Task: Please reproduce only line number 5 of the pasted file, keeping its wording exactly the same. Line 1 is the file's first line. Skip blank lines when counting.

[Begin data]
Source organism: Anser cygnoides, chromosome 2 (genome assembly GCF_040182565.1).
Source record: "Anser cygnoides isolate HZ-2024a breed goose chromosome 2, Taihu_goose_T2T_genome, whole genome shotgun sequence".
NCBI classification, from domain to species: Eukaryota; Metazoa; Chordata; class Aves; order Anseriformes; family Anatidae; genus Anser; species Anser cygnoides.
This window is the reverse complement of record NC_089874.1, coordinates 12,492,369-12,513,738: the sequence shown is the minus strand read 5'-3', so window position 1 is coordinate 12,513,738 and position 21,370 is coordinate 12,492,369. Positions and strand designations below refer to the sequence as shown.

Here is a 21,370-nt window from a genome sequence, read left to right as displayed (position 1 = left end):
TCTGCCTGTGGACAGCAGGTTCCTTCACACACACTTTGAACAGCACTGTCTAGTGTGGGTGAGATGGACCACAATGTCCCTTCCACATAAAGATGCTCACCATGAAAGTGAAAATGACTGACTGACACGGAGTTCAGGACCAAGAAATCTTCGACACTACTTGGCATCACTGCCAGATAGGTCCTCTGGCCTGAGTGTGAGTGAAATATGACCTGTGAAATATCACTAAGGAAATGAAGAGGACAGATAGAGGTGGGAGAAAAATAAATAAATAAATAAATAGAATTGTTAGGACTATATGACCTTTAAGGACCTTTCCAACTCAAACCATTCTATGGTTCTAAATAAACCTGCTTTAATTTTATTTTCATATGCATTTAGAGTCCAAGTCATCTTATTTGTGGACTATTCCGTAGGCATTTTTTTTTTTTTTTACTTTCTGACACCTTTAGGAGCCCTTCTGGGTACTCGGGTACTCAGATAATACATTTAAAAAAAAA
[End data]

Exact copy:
Here is a 21,370-nt window from a genome sequence, read left to right as displayed (position 1 = left end):